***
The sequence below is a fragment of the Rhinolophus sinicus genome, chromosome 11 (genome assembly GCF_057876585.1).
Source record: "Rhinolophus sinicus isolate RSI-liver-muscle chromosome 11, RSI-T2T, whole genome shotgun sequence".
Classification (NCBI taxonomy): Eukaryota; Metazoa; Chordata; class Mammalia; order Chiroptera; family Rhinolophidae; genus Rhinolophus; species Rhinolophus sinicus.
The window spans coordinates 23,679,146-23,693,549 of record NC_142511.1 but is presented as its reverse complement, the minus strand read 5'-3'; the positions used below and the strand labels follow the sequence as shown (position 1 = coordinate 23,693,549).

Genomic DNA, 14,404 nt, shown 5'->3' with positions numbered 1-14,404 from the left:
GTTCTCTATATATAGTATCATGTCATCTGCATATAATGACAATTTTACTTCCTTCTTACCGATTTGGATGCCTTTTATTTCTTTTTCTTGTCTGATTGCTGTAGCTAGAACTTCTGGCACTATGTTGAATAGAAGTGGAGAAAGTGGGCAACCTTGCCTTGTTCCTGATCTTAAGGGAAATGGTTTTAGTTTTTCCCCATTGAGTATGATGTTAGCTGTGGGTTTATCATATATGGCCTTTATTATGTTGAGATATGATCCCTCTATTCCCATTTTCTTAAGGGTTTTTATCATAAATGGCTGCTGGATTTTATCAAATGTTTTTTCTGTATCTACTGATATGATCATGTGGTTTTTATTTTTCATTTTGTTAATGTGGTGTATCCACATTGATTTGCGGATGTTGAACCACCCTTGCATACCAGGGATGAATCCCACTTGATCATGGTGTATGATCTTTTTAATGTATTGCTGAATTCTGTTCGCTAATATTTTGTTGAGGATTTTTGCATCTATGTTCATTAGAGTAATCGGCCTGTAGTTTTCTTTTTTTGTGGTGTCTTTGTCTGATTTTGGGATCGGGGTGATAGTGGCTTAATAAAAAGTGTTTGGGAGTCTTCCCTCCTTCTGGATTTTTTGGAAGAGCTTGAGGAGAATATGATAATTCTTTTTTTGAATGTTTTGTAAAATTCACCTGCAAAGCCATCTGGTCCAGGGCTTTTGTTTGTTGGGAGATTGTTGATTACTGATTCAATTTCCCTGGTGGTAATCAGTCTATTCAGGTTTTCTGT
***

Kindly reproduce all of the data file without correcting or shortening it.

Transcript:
The sequence below is a fragment of the Rhinolophus sinicus genome, chromosome 11 (genome assembly GCF_057876585.1).
Source record: "Rhinolophus sinicus isolate RSI-liver-muscle chromosome 11, RSI-T2T, whole genome shotgun sequence".
Classification (NCBI taxonomy): Eukaryota; Metazoa; Chordata; class Mammalia; order Chiroptera; family Rhinolophidae; genus Rhinolophus; species Rhinolophus sinicus.
The window spans coordinates 23,679,146-23,693,549 of record NC_142511.1 but is presented as its reverse complement, the minus strand read 5'-3'; the positions used below and the strand labels follow the sequence as shown (position 1 = coordinate 23,693,549).

Genomic DNA, 14,404 nt, shown 5'->3' with positions numbered 1-14,404 from the left:
GTTCTCTATATATAGTATCATGTCATCTGCATATAATGACAATTTTACTTCCTTCTTACCGATTTGGATGCCTTTTATTTCTTTTTCTTGTCTGATTGCTGTAGCTAGAACTTCTGGCACTATGTTGAATAGAAGTGGAGAAAGTGGGCAACCTTGCCTTGTTCCTGATCTTAAGGGAAATGGTTTTAGTTTTTCCCCATTGAGTATGATGTTAGCTGTGGGTTTATCATATATGGCCTTTATTATGTTGAGATATGATCCCTCTATTCCCATTTTCTTAAGGGTTTTTATCATAAATGGCTGCTGGATTTTATCAAATGTTTTTTCTGTATCTACTGATATGATCATGTGGTTTTTATTTTTCATTTTGTTAATGTGGTGTATCCACATTGATTTGCGGATGTTGAACCACCCTTGCATACCAGGGATGAATCCCACTTGATCATGGTGTATGATCTTTTTAATGTATTGCTGAATTCTGTTCGCTAATATTTTGTTGAGGATTTTTGCATCTATGTTCATTAGAGTAATCGGCCTGTAGTTTTCTTTTTTTGTGGTGTCTTTGTCTGATTTTGGGATCGGGGTGATAGTGGCTTAATAAAAAGTGTTTGGGAGTCTTCCCTCCTTCTGGATTTTTTGGAAGAGCTTGAGGAGAATATGATAATTCTTTTTTTGAATGTTTTGTAAAATTCACCTGCAAAGCCATCTGGTCCAGGGCTTTTGTTTGTTGGGAGATTGTTGATTACTGATTCAATTTCCCTGGTGGTAATCAGTCTATTCAGGTTTTCTGT